Mr. Whitton said that he lives right there and he came here tonight he was highly opposed to it.  He was going to vote no for it.  As far as he is concerned, it should have to be C-3 zoning in order to have storage of equipment there.  Mr. Whitton said that he has C-3 zoning…he has been in business for 34 years.  You have to have C-3 zoning to store vehicles.  He said he had a hard time voting for it as a special use permit.  He said that he has never seen anybody give a special use permit in this City for something where vehicles are going to be stored and construction equipment…it’s always been daycare or a dance studio.  He was going to vote against it, but thank God he votes last.  He can’t imagine the Commission even considering this…the way this City has always been and with the houses that are going in over there.  Mr. Whitton said that he doesn’t know Mr. McConnell from Adam, but everyone says he does a great job and he obviously does, the house looks beautiful, but he’ll be the first guy up here throwing a fit if he has a dozer sitting outside.  He was on the Council when the Baldwin property came through…and if Mr. Baldwin isn’t C-3, he should have to be.  Mr. Whitton said that he, for one, has taken a lot of flack from the City over vehicles in a C-3 zoning, which he is zoned for and paid highly for.  He doesn’t like somebody to just go in and say “here you go, you can have it in the middle of a residential area”.  He has a problem with that.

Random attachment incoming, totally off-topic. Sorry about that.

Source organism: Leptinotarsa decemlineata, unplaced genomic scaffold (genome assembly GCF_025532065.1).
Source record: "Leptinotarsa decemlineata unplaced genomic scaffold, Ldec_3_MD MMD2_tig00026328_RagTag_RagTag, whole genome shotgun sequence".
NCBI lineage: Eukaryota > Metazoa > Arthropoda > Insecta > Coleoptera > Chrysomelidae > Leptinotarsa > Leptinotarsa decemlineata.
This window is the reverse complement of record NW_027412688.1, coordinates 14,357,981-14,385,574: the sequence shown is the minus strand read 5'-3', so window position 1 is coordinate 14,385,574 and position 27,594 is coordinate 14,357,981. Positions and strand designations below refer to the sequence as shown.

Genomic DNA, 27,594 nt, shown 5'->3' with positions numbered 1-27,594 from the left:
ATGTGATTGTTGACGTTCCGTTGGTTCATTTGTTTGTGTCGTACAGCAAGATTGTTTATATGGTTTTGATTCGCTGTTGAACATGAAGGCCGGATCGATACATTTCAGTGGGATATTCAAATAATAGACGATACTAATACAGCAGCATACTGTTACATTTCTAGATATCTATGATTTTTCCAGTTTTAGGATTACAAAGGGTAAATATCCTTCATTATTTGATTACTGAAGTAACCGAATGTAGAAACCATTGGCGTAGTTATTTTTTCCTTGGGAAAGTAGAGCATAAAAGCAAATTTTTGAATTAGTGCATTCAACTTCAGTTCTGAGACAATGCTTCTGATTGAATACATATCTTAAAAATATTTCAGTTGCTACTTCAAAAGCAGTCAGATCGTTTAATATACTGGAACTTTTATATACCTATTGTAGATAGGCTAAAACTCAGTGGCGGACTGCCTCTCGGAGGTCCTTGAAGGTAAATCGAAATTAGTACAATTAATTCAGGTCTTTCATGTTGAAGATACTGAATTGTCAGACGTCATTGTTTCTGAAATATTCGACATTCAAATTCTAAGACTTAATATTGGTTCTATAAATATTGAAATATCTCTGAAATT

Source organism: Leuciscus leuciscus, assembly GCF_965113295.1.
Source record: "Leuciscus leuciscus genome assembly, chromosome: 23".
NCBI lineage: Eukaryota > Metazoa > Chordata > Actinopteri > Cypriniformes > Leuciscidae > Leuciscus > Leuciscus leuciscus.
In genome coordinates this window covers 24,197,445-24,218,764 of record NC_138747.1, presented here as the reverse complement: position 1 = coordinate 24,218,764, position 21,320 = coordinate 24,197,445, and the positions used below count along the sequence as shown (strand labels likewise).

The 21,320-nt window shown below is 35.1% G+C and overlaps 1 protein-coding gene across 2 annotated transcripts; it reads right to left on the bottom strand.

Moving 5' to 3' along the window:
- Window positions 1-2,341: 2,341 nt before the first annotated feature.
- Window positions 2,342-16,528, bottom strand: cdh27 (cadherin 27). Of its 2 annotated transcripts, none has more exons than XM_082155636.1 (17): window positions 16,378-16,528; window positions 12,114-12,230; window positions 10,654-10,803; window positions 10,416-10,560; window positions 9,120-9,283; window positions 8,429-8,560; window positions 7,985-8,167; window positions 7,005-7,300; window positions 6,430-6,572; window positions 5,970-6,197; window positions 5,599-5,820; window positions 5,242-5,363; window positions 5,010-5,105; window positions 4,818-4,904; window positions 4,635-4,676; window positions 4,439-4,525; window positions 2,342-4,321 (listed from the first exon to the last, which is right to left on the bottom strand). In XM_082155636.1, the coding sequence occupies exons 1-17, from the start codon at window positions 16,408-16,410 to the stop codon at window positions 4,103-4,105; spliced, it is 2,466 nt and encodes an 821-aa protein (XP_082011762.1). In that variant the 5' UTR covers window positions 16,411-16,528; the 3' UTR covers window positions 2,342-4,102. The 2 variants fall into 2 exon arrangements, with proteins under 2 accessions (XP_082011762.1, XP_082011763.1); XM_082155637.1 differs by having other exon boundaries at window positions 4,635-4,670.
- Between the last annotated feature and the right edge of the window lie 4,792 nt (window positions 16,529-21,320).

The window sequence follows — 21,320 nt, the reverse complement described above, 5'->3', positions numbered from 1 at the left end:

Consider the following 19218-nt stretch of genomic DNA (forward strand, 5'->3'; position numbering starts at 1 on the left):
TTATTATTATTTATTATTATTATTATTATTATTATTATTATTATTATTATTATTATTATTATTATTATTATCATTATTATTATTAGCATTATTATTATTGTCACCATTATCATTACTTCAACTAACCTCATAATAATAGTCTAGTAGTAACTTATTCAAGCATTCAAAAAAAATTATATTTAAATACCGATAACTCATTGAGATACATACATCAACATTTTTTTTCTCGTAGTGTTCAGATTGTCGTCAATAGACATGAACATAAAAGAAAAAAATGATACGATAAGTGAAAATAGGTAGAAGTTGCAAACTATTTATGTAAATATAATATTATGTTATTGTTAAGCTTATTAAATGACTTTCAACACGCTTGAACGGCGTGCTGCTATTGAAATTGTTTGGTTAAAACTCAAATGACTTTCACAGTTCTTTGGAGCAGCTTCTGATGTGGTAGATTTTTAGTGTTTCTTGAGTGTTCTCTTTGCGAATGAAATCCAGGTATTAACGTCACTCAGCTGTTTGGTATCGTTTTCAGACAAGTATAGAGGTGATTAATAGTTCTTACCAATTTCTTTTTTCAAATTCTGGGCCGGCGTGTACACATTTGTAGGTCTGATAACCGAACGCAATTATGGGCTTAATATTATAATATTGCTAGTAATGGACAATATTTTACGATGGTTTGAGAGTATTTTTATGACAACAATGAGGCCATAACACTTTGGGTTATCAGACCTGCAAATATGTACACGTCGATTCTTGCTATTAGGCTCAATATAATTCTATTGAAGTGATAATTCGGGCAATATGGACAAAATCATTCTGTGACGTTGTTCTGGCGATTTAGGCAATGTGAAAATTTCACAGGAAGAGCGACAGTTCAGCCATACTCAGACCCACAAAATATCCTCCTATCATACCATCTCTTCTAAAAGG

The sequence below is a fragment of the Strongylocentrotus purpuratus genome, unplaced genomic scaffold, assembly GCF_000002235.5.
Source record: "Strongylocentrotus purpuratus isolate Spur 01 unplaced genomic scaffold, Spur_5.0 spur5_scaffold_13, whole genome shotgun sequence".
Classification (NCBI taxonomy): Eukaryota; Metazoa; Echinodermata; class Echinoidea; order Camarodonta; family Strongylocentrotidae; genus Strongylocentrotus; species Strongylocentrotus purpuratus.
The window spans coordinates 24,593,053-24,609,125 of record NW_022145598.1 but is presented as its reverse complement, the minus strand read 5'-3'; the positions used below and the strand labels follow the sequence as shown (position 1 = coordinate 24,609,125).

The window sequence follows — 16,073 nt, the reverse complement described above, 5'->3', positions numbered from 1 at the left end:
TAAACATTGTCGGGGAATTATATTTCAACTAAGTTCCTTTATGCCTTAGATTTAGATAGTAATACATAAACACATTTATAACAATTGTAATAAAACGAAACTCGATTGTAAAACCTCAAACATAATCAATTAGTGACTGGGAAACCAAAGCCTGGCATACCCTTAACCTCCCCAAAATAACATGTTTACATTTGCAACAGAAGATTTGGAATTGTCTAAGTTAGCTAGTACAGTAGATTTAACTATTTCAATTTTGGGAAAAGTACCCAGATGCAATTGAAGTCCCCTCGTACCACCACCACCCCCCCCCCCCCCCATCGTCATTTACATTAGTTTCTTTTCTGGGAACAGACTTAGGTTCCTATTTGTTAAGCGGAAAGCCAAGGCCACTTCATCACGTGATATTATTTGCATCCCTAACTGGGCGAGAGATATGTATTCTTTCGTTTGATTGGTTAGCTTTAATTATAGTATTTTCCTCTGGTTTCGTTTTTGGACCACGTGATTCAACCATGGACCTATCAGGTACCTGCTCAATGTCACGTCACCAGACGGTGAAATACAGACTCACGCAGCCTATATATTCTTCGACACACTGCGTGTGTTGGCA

Ms. Alexander said that since they are building the outbuilding to look like the house, it could be sold as residential if they decided to be elsewhere later. 


Mr. Whitton said that actually a $100,000 investment is no investment for a commercial piece of property in Gladstone.  That’s a drop in the bucket.  If he can get by with $100,000 and run a commercial operation, he’s not going to be hurting at all for five years.


Mr. Davis said that the decision tonight was it is a good land use and if so, why not make it permanent?